I saw some reviews prior to writing this that expressed how much of an ass he was and how they couldn’t understand how anyone could like him. To that, I have one thing to say: the fact that you thought he was an ass means that he was written well. This is an example of what I meant when I said that I think every individual will have a starkly different experience with this book. Kvothe had so much depth that every person who reads about him will almost certainly have a different reaction, connect with him on a different level. I cannot express enough how three-dimensional he is. The supporting characters aren’t too shabby either, and every single character, even those who only have minor roles, reveals a different truth about the world if you’re open to seeing it.

He also has a certain wit about him that just pulled me in and wouldn’t let go. He is an ass, but he’s a funny ass. He’s brilliant, and sometimes brilliant people are just a little bit difficult to relate to. When Chronicler is trying to convince Kvothe to let him record his story (I promise this is not a spoiler—nothing on page 50 can possibly qualify as that), Chronicler argues that he has a “nearly perfect” memory and that nothing Kvothe says would be mis-represented when the story is finally recorded. Kvothe says that nearly perfect isn’t good enough, and when Chronicler says he can write fast enough to keep up with anything he says, Kvothe tests him by spouting random words quite rapidly. Among them are expressions including “I, Chronicler do hereby avow that I can neither read nor write,” words in foreign languages, and even made up words. When all is said and done, Chronicler can do nothing but ask “What does eggoliant mean?” Truthfully, I’d been wondering that myself. Kvothe’s response? “Hmmm? Oh, nothing. I made it up. I wanted to see if an unfamiliar word would slow you down.” He then demands to be taught the entirety of the shorthand Chronicler used to record so quickly, and in a matter of fifteen minutes he can write it fluently himself. This is a tame example—most of the particularly funny ones require too much background to share in a single post, or would get into the realm of true spoilers.

I was just beginning to get invested when I reached the end of Chapter 10—that’s when the real world finally slipped away for me. Kvothe started taking lessons from an arcanist, and most of the lessons involved strengthening the power of his mind to hold multiple beliefs at once. One exercise he did was called “Seek the Stone,” where one side of your mind hides a stone in an imaginary room, and then the other side tries to find it. Kvothe shares with us that one time he looked for the stone for almost an hour before he asked the other side of his mind where it was, only to find out that he hadn’t hidden it at all and had just been waiting to see how long it would take for him to give up. He follows this up with the comment: “It’s no wonder that many arcanists you meet are a little eccentric, if not downright cracked.” I swear, and you may think me strange for this, I laughed for a solid ten minutes before finally turning back to the book and continuing on. This page, by the way, is when I decided I wanted to put sticky notes on my favorite parts.

I’m spending so much time on this topic for a reason. The wit in this book, and more importantly in the characters, is incredibly important. This book has a lot of darkness in it. It is not for the weak of heart. Kvothe had a rough childhood, and his turmoil will become your own if you invest the time in these pages. The wit and sarcasm alike serve as a much needed comedic relief. It was not unheard of for me to range from crying to laughing to both within a single page. I honestly don’t think I could have made it through Chapters Eighteen through Thirty if I didn’t have enough positive emotion to keep me going. As it was, I’m glad I got through all of that in one sitting or I might have been hesitant to even pick this book back up.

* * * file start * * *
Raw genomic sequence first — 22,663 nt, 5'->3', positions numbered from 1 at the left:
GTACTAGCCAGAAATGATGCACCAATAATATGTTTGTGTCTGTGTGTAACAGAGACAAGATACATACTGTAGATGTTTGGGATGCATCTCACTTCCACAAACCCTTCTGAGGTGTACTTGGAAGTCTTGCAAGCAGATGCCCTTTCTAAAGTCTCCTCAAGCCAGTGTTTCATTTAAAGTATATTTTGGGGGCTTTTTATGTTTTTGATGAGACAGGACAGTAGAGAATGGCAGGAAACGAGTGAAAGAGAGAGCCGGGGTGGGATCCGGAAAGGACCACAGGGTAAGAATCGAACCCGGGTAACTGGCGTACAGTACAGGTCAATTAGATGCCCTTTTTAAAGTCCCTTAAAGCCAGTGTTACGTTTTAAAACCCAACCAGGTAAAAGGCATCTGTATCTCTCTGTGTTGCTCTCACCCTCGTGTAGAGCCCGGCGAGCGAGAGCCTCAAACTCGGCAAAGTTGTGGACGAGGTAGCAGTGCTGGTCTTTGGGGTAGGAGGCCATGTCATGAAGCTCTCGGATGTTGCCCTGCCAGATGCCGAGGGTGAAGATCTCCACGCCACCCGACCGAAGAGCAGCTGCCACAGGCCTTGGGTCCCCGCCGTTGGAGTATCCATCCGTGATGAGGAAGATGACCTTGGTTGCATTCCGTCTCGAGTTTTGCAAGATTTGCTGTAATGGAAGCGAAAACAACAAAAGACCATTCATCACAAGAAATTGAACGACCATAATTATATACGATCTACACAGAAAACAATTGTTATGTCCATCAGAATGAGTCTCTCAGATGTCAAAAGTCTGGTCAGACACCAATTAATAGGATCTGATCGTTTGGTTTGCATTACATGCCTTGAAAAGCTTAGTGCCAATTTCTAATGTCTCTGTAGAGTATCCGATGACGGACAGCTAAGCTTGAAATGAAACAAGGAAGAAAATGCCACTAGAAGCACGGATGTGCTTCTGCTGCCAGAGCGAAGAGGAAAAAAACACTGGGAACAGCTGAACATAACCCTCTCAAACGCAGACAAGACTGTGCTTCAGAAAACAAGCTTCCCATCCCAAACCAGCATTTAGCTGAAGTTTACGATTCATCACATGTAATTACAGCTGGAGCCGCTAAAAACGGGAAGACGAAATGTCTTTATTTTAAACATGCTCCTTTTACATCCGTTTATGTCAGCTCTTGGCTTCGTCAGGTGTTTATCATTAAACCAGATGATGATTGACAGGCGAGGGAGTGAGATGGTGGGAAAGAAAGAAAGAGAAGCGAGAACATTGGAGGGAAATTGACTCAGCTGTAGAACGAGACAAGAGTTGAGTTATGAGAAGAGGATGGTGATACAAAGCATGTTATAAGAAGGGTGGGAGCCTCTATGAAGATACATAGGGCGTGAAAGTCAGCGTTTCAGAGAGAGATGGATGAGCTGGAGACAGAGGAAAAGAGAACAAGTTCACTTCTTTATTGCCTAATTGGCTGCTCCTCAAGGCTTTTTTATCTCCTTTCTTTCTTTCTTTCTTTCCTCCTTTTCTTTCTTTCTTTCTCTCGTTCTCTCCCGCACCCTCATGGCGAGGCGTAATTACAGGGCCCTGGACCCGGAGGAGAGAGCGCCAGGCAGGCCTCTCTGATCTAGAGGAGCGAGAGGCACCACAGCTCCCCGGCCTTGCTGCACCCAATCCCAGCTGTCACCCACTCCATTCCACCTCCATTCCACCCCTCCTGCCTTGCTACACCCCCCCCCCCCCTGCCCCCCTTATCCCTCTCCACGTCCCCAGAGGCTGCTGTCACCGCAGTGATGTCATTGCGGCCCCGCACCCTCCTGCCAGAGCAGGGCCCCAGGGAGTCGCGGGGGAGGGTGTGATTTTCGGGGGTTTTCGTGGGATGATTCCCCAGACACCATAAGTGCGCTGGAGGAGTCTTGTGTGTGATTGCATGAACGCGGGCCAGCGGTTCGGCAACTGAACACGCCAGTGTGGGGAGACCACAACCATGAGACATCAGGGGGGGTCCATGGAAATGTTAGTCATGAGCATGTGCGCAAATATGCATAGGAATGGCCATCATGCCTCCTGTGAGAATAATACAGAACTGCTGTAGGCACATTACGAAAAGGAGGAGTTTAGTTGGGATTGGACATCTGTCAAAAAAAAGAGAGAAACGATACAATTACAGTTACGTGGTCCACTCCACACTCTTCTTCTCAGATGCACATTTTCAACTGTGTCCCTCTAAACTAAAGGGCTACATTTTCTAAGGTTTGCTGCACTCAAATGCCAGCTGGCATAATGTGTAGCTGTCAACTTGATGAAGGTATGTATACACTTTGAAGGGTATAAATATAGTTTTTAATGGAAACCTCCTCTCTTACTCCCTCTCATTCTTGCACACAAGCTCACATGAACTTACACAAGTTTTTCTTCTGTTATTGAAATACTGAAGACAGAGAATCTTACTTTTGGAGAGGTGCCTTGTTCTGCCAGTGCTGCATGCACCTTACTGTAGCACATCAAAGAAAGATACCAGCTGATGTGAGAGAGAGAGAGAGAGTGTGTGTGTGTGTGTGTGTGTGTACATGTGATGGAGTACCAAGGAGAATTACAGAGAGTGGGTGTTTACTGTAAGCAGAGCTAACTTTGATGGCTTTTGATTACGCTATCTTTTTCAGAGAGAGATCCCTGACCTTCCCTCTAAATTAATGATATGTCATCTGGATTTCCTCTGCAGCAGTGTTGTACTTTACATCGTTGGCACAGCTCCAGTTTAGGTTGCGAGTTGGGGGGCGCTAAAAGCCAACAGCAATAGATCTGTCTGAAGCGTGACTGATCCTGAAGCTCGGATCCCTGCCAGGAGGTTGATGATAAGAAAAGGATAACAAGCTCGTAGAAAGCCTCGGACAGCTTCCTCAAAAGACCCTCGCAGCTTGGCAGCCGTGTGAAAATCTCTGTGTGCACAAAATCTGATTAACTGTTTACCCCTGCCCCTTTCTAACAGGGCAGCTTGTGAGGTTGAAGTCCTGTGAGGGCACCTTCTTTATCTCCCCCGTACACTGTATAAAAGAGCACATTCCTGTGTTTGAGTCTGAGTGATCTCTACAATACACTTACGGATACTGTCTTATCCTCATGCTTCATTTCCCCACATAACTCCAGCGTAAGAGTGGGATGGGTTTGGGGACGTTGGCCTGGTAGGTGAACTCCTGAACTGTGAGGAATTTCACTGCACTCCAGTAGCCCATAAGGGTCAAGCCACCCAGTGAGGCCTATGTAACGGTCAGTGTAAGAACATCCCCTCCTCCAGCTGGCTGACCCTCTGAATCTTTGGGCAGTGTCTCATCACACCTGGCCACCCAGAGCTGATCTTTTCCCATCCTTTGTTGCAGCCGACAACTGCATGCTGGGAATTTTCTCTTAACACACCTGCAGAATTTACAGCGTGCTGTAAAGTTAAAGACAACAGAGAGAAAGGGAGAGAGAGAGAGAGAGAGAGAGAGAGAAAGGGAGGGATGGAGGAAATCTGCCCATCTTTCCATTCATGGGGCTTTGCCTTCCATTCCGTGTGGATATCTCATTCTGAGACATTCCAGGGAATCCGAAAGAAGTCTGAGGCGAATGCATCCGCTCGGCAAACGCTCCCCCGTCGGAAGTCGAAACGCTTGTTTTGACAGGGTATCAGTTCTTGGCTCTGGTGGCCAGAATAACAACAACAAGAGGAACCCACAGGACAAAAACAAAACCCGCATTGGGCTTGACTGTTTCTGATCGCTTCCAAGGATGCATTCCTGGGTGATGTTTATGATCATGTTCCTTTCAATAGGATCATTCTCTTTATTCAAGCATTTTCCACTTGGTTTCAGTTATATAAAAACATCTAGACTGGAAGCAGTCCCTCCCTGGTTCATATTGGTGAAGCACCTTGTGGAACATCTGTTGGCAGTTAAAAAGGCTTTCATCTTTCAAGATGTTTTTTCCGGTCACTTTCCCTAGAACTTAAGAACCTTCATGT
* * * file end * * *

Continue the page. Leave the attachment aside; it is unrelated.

That said, I think it’s time to talk about emotional investment. I’ve tip-toed around this subject in the past, partially because I haven’t been able to pinpoint anything in particular about the writing that elicits such emotion from a reader. I think in this book I was, at least a little bit. I mentioned earlier that Rothfuss is a giant, ingenious tease. He toys with our emotions throughout this entire book. There were moments where (in hindsight) I felt like I was a contestant on one of those shows where you get voted off, and where the judges make it seem like you’re the one who’s going to lose this week, and then they tell you you’re safe. Of course, I didn’t think that at the time—at the time all I could think about was my utter relief that the bad thing didn’t always happen (oh, how I wish I could give a spoiler right now).

Part of the reason Rothfuss is able to play with us thusly is his skill with suspense and tension. Personally, I think it’s very difficult to build suspense when there isn’t something inherently suspenseful going on. Don’t get me wrong, a lot of the times when I felt most strongly about it, there truly was something inherently suspenseful about the story. But there were other times where that wasn’t necessarily the case, and I was just as on-edge. He does this through word choice and timing. You remember one of your high school English classes, where they have a discussion about word choice and how you can change the mood of your story by choosing certain words? I have never seen such a good representation of that as I have in this book (with the exception, perhaps, of Poe). But more importantly, Rothfuss just doesn’t let you get settled and comfortable. Every time the narrative begins to get comforting, he says something that warns you that the comfort is going to break. Again, no examples because of, well, spoilers.